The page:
Alison Berkley: The Princess’s Palate |

Alison Berkley: The Princess’s Palate

Alison Berkley
The Aspen Times
Aspen, CO Colorado

I have one month left to live.

No, I’m not dying. My life is just over figuratively. I have one more month of being in my 30s. One month from today, on March 1, I am going to turn what I like to call “Effing 40.”

This comes as a bit of a shock considering I don’t feel 40 and I’ll go so far as to say I don’t look 40. But the crazy thing is this is the first time in my life when the difference between fantasy and reality are undeniable. Up until now, I believed if I acted like a child I would simply remain a child.

Now all of a sudden I’m going, “Uh oh, what if I want to, like, have a child?”

There are a few indicators of age that are undeniable: Like, I think it’s fun to hang out downvalley. I can’t drink more than two beers without getting dizzy and my idea of a good time is watching a DVD on my computer in bed.

The days when I would tell people my age and they would freak out are long over. It used to always be, “No way! You look like you’re 22!”

Now if I’m lucky enough to get a “No way!” it’s usually followed by, “You don’t look a day over 35.”

It wasn’t that long ago that I was getting carded at Alpine Market for cigarettes and what little guilt and shame I had about that melted away when the lady at the counter would look at my driver’s license and scream, “Impossible!” in Spanish (which means impossible for those of you who don’t know).

It wasn’t that long ago my friend’s 6-year-old asked me, “Ali, are you are a grown-up or a kid?”

And I said, “What do you think?”

And she shrugged and said, “I don’t know. I can’t tell!”

Now that I’m in a serious relationship, I’ve regressed even further. Most nights I act like I’m 8 years old. I’ve become one of those ridiculously annoying people who is so in love I can’t refrain from indulging in baby talk with my baby. It’s not quite “goo goo gaga,” but it’s close enough.

Sometimes, when I don’t get my way I throw these childlike tantrums where I stiffen my arms and bang my fists against my sides.

“What 39-year-old does that?” is one of Ryan’s FAQs.

I’ll admit I seem to be aging OK and am pretty stoked on my gene pool. My mom looks amazing at 67. She snowboards and telemark skis and mountain bikes and road bikes and did her first 100-mile ride two years ago. She still wears her hair shoulder length and blonde and hasn’t had any work done and is the thinnest she’s ever been. So I figure if that’s how I’m gonna turn out, I have a lot to look forward to. The only thing is now when people think we are sisters, I have to pause for concern while she gloats on the compliment.

Still, I see my age. I see it around my eyes. I certainly see it around my waistline even though I can only blame so much of it on age and this slow metabolism that has crept to a grinding halt. When I met Ryan I realized I really missed eating something besides coconut water and vodka sodas. He’s Italian, for god’s sake. His grandmother taught him how to make potato gnocci when he was like 4 years old. I’m not saying I’m gonna blimp out, I’m just saying I gave all my size 26 jeans away to the hot yoga chicks and bought some bigger pants which is so much easier than what I was doing before.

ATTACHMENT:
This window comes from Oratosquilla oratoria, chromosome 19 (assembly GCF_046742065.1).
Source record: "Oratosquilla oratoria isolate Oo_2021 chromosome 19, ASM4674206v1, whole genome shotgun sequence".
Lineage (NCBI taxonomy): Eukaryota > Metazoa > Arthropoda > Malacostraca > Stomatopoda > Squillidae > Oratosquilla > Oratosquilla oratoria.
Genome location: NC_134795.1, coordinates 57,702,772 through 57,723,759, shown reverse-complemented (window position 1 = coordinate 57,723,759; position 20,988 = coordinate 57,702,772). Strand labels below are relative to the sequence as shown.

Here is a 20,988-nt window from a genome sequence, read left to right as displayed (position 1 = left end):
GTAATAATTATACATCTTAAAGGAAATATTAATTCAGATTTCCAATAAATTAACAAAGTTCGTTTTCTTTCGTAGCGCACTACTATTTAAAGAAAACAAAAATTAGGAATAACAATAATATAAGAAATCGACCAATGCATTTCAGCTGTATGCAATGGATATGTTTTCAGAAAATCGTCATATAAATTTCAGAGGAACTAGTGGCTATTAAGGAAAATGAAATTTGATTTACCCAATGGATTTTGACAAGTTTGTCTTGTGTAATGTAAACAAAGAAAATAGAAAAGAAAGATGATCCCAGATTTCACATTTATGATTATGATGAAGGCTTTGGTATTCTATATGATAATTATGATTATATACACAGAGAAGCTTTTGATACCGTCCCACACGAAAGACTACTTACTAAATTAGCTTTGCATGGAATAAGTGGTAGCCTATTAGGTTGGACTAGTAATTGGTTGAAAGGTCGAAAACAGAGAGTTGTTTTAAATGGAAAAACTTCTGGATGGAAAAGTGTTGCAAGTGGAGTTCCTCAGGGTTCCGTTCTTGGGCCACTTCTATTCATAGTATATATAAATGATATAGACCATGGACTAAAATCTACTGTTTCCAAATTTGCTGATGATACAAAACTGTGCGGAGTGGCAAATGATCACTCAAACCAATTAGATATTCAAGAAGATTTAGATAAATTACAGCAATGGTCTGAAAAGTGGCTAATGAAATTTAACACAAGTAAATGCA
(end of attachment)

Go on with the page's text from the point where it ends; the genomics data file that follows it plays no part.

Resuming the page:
The other day I picked up a Garnet Hill catalog and started looking at these cotton tops and wraps and cardigan sweaters and thinking these clothes look like they might actually be comfortable. The closest thing to a cardigan in my closet is a hoodie and I have like 500 of them. So I threw the Garnet catalog away. If there’s one thing I will hold onto into my old age it’s that style and comfort do not have to be mutually exclusive.

Then the other night Ryan and I were driving home from visiting friends in Missouri Heights and I start talking about my strategy for minimizing the laundry pile. “Maybe if we got one of those plastic baskets instead of the big hamper I would do laundry more,” I said. “And it would be easier for me to carry down to the laundry room if I didn’t always do so many loads at once.”

He doesn’t say anything so I’m quiet too and start thinking, am I really talking about the god-damned laundry? What’s happening to me?”

The worst part about the aging thing has nothing to do with how I look or feel, but the undeniable passage of time. Like, what the hell happened to my 30s? I feel like I must have misplaced it, like I do my wallet or my car keys. How could I have lost 10 years, just like that? What the hell was I doing?

I’ve finally met the man of my dreams and I want nothing more than to have a family, but I’m afraid maybe I waited too long. Maybe all that regressed behavior and stubborn insistence on holding onto my youth was foolish. Maybe all those years of partying and being selfish and self indulgent and narcissistic and hedonistic came at a cost. I can’t exactly sit here and stomp my feet and bang my fists and go, “It’s so not fair!” because these were choices I made along the way, whether I realized it or not.

I guess when it comes to facing reality, I really am just a big baby.

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